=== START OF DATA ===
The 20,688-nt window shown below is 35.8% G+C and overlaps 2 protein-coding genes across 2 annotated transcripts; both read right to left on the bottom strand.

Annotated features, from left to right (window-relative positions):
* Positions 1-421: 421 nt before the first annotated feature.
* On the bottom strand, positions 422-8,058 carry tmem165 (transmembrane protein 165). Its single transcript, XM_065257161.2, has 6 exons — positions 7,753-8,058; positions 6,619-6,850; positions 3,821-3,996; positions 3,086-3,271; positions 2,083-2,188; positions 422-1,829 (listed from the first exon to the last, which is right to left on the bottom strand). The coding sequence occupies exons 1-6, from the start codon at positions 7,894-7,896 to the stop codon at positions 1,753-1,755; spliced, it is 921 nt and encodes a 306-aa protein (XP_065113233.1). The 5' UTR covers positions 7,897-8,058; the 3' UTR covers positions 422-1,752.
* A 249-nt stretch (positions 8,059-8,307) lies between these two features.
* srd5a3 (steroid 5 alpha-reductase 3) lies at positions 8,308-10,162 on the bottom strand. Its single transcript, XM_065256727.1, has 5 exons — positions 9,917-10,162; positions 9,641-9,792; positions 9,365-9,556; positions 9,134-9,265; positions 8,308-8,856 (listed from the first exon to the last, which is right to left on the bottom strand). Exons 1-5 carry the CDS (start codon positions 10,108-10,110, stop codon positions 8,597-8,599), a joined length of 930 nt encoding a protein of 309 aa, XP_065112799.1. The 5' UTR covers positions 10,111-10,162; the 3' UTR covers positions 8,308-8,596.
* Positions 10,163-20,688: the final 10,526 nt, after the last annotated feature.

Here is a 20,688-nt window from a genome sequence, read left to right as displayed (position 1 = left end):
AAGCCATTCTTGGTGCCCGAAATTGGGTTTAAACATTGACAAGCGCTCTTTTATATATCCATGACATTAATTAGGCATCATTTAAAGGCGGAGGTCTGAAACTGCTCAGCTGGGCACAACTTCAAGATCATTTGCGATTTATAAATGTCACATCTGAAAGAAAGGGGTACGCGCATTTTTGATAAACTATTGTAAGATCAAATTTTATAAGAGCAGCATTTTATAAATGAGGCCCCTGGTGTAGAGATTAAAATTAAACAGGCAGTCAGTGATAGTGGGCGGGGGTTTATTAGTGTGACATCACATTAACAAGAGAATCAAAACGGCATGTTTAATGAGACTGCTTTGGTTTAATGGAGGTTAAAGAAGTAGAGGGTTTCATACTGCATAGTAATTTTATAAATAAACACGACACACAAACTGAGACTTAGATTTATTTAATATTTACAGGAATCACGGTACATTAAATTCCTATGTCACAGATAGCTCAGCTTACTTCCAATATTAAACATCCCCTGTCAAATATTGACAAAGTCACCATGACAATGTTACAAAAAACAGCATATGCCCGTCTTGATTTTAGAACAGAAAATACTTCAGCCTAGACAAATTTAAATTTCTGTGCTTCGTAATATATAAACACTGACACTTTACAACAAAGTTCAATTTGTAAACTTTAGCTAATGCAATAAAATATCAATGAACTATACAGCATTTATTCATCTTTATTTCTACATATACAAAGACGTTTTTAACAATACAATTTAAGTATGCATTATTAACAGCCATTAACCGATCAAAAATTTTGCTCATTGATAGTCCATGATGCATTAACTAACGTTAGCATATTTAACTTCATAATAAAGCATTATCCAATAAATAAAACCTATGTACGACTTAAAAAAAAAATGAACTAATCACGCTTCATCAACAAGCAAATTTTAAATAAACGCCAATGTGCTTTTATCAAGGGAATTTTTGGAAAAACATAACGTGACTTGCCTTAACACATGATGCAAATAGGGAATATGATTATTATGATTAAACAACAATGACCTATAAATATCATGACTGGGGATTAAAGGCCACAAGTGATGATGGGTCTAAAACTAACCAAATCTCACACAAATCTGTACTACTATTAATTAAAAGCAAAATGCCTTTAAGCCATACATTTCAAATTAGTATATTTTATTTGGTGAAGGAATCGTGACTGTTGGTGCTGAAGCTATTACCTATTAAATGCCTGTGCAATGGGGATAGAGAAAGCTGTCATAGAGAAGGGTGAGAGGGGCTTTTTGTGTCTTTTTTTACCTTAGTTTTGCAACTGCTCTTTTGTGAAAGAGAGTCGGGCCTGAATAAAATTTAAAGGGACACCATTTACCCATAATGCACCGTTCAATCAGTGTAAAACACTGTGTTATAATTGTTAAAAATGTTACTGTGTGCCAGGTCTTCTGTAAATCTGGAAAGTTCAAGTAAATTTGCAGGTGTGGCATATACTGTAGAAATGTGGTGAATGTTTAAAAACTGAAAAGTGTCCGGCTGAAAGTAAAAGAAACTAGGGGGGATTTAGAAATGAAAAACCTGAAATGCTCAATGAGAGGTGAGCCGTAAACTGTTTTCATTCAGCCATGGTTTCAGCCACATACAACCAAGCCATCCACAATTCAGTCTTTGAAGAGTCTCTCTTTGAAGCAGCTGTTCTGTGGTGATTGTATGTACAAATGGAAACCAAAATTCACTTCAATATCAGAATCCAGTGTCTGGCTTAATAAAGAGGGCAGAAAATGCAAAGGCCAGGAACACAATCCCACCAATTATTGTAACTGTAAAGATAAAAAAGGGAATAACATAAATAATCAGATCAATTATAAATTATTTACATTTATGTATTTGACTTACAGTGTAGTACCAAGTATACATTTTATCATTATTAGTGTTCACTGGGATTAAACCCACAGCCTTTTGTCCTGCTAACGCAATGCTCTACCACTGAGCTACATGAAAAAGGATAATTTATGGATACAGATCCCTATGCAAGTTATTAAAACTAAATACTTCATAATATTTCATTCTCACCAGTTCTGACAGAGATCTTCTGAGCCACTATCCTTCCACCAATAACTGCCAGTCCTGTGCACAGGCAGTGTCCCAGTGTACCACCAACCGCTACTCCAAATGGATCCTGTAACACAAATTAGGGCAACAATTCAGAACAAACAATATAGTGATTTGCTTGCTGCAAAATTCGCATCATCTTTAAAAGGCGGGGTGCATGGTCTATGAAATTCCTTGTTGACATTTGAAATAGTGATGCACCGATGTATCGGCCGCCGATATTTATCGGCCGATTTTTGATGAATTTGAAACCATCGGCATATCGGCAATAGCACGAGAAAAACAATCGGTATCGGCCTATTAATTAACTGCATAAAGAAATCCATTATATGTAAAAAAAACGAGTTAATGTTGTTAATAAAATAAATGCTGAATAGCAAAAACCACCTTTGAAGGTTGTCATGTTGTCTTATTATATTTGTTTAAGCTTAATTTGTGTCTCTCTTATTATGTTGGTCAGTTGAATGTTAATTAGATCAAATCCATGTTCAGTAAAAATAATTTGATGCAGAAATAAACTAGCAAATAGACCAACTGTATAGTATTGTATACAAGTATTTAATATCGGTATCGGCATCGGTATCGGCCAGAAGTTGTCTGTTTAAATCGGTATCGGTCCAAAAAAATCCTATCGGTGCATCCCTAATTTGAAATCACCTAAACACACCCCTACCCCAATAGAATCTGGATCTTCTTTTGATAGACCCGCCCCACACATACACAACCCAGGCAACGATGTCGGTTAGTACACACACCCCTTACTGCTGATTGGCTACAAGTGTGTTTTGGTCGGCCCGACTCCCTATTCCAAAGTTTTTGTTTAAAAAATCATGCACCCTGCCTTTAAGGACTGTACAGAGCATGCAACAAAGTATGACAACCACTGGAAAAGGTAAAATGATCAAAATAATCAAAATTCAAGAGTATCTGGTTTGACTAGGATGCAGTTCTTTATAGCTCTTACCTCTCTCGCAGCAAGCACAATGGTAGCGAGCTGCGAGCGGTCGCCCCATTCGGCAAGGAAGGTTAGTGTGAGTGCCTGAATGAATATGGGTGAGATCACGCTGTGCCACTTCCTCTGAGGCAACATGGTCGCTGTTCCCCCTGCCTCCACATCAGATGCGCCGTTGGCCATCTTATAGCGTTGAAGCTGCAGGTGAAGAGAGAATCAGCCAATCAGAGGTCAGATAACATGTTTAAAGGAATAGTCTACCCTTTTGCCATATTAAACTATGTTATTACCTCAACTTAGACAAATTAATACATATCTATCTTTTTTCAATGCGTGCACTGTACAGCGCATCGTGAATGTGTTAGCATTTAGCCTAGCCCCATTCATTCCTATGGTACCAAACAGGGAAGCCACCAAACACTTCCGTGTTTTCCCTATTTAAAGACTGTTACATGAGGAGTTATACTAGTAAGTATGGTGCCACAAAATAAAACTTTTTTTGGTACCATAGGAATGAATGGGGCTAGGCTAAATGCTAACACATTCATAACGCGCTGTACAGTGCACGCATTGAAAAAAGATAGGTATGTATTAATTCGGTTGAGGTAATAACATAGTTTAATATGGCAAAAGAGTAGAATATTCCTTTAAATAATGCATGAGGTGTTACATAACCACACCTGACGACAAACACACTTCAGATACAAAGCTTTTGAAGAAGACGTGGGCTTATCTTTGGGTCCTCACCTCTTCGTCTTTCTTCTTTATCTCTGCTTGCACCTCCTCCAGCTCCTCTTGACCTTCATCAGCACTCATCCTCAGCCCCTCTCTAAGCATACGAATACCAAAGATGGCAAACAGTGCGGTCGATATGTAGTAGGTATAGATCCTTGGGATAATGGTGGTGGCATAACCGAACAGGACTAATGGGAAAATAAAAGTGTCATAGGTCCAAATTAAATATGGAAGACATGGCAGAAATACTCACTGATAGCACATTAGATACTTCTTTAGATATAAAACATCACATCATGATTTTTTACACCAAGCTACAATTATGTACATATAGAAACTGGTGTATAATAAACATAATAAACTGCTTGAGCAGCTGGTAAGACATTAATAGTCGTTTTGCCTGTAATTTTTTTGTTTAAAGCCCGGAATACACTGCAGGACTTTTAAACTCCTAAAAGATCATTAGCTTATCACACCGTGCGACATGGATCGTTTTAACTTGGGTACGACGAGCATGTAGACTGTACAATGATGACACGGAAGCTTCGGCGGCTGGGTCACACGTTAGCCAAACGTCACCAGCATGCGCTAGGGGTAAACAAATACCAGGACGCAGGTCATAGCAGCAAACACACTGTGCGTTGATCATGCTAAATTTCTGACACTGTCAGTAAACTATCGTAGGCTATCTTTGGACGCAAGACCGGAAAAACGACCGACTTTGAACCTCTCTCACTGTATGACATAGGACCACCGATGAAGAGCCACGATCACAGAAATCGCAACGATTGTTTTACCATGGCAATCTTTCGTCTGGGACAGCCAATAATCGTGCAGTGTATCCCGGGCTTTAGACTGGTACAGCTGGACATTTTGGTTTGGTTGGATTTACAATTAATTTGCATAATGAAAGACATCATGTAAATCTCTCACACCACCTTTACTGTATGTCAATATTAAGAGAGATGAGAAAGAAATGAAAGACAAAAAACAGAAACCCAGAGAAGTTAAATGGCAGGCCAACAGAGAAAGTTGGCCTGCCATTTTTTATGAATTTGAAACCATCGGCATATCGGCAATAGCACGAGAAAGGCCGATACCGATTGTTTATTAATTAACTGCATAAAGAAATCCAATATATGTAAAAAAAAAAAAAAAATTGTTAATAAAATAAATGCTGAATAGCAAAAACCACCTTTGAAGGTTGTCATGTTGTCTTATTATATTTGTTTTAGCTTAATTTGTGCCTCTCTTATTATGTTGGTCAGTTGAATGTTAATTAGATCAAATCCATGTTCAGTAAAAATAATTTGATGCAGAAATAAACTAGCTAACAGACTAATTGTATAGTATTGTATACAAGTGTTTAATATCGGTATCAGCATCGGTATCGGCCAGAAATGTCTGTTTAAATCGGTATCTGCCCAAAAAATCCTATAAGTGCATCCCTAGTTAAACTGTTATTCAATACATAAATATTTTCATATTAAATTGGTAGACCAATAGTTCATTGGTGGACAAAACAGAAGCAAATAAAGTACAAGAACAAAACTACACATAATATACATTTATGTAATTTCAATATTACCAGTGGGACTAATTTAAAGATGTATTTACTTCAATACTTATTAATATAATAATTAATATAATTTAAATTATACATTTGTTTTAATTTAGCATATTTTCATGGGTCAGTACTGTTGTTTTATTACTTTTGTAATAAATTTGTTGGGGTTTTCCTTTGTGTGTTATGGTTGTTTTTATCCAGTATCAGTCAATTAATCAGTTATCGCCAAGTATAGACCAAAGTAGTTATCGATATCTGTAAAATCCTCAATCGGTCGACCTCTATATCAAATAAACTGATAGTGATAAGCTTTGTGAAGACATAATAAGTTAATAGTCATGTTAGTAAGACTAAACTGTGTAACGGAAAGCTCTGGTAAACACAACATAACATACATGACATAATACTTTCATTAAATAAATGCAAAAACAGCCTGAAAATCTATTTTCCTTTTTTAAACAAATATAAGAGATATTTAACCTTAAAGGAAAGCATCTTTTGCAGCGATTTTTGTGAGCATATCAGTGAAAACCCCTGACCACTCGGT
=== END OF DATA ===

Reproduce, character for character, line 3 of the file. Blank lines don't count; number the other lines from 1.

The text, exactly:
* Positions 1-421: 421 nt before the first annotated feature.